Scotland's drug crisis: 'Don't call us junkies' plea to end stigma of addiction

A national campaign is calling for drug and alcohol problems to be treated as a health condition and urging people to stop using words such as “alcoholic” and “junkie”.

The Scottish Government campaign aims to highlight the damage caused by the stigma of problem drug and alcohol use and how this can stop those affected from being able to get help.

The campaign comes as Scotland struggles with a drugs death crisis.

Last year, 1,339 people died in Scotland because of drug use, up 5% on the previous year, and the highest on record.

Campaign aims to end the stigma of drug and drink addiction in Scotland.


Hide Ad

Deaths related to alcohol rose 17% to 1,190 in 2020, according to figures published in August, the highest since 2008.

There were 14,310 drug-related hospital stays in Scotland in 2020/21.

The campaign involves posters and TV adverts, one picturing a tearful woman, saying: “No, I’m not well. I have an alcohol problem.”


Hide Ad

Another poster shows a man with a similar message on drugs.

The adverts state: “A drug or alcohol problem is a health condition. People should receive help and support, not judgment. Let’s end the stigma of addiction.”

The adverts link to an information page on NHS Inform urging a “kinder” approach to those affected, adding: “People struggling with an alcohol or drug problem should get the same support and treatment as those with any other health condition.”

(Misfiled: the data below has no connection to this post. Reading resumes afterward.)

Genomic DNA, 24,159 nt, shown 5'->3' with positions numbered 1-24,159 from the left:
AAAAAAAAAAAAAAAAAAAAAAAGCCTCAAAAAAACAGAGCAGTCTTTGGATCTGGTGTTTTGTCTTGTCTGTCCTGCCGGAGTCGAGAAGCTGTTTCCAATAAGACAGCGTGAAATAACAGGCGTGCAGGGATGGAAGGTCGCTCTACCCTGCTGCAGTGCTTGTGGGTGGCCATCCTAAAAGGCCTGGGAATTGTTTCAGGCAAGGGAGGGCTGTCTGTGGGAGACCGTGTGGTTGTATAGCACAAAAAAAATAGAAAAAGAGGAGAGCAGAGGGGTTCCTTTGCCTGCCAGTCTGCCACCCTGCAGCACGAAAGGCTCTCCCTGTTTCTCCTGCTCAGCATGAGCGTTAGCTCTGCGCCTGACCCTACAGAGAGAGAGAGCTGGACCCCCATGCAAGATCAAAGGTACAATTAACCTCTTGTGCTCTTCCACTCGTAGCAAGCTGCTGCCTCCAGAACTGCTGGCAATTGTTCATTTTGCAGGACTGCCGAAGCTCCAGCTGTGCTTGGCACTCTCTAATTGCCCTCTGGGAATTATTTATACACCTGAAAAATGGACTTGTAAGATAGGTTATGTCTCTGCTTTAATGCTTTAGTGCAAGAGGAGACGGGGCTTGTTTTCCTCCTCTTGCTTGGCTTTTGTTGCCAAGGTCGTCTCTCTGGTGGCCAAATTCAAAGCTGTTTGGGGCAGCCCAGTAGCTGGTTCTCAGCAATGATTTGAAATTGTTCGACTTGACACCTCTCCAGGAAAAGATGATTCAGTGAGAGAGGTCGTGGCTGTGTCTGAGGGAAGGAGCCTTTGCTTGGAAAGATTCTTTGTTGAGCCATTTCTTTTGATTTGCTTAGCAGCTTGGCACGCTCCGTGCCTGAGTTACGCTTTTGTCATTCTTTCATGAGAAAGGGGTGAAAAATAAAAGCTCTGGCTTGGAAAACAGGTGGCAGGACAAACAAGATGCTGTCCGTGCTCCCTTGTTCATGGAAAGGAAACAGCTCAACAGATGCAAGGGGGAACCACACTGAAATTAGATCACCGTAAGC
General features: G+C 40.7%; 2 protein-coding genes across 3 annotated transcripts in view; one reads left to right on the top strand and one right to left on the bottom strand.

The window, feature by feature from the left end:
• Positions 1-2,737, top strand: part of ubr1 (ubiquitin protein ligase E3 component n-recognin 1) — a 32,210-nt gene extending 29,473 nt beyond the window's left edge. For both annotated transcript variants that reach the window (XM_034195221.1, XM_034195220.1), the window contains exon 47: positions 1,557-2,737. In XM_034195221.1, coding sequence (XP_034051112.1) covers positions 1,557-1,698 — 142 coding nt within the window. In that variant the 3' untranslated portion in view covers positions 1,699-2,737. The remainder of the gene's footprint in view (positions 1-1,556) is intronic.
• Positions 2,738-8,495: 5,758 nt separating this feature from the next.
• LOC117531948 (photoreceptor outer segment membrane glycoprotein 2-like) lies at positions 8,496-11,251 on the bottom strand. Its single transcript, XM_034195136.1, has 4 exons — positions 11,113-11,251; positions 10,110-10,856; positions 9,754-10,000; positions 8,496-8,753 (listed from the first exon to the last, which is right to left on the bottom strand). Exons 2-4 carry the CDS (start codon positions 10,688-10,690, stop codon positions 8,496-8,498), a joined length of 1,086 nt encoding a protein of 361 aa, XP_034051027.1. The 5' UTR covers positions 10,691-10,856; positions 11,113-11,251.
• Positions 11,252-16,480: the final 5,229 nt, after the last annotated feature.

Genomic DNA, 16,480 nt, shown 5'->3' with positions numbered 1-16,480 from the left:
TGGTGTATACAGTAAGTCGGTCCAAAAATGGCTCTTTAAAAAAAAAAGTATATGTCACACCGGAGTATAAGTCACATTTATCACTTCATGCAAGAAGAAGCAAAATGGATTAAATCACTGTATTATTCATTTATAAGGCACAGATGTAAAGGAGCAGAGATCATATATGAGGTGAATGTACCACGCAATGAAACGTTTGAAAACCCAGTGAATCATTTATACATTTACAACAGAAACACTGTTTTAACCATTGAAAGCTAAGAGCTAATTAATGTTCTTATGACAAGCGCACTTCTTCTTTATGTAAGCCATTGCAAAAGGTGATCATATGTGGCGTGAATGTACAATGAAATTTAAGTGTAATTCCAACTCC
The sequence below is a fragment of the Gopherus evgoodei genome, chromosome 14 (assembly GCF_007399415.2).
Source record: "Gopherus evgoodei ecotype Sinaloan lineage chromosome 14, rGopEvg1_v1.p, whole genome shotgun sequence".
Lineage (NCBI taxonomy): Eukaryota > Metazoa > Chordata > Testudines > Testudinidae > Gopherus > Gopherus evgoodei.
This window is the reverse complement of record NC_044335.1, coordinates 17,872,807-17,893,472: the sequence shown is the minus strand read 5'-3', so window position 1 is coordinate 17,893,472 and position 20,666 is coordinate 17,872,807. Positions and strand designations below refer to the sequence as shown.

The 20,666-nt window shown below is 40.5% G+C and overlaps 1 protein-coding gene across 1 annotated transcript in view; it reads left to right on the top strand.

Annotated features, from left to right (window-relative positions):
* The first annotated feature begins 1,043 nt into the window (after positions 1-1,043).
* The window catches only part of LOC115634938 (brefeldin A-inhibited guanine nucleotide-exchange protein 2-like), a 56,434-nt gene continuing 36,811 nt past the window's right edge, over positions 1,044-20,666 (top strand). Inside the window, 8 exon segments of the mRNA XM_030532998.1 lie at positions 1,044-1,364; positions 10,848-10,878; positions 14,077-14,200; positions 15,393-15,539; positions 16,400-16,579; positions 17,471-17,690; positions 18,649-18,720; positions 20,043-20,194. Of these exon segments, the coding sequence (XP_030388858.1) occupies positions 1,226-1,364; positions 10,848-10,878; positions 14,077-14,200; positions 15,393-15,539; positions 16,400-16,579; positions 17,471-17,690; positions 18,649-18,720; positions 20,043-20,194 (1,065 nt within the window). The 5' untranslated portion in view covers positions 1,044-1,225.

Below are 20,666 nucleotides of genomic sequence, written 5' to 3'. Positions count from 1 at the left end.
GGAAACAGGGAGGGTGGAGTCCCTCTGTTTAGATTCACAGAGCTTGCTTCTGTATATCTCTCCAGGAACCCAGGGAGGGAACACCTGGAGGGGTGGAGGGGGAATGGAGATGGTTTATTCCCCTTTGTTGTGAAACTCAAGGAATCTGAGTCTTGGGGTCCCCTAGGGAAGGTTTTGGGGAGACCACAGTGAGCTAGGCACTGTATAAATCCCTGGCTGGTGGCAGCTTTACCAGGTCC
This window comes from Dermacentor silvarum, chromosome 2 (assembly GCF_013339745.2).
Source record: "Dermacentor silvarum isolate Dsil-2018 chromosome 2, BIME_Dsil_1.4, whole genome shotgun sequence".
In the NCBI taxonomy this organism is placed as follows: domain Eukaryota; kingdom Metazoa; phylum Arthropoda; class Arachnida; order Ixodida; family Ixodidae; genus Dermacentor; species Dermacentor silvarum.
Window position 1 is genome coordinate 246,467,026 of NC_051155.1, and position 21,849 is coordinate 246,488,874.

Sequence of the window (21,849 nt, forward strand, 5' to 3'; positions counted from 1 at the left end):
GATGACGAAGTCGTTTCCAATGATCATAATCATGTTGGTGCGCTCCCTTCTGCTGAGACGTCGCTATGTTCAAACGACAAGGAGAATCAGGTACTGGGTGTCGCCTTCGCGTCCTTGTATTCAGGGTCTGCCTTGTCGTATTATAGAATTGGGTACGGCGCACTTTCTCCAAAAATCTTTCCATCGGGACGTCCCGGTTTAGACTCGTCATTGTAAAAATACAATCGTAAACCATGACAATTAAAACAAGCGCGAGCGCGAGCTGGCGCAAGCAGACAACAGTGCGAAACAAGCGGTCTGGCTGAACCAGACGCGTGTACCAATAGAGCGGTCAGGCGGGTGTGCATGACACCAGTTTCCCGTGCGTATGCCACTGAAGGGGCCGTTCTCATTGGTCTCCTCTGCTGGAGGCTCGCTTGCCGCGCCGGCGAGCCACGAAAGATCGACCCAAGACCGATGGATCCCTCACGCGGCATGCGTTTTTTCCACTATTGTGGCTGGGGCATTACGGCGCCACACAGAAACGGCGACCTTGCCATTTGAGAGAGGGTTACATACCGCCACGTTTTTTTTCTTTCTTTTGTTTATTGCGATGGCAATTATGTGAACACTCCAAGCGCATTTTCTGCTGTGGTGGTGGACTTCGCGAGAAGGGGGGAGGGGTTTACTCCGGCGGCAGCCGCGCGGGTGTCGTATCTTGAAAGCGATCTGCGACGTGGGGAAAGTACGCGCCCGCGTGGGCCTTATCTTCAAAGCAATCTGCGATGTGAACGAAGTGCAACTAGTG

Hide Ad

It continues: “Substance use has been seen as a lifestyle choice or the result of poor decisions. It’s also been described or viewed as a mistake or the result of moral weakness.

“This is stigmatising and unhelpful. It shows a connection between drug or alcohol use and personal failings. This allows substance use to be linked to character or morals. Viewing this as just a personal issue adds to stigma.”

It calls on people to help challenge stigma by speaking out when they hear “negative or wrong comments about people with a drug or alcohol problem”.

It advises that terms such as a “addict, alcoholic and junkie” should not be used but replaced with “person with problematic substance use, person with harmful alcohol use, and person with problematic drug use”.


Hide Ad

A message from the Editor:

Thank you for reading this article. We're more reliant on your support than ever as the shift in consumer habits brought about by coronavirus impacts our advertisers.

If you haven't already, please consider supporting our trusted, fact-checked journalism by taking out a digital subscription.


Want to join the conversation? Please or to comment on this article.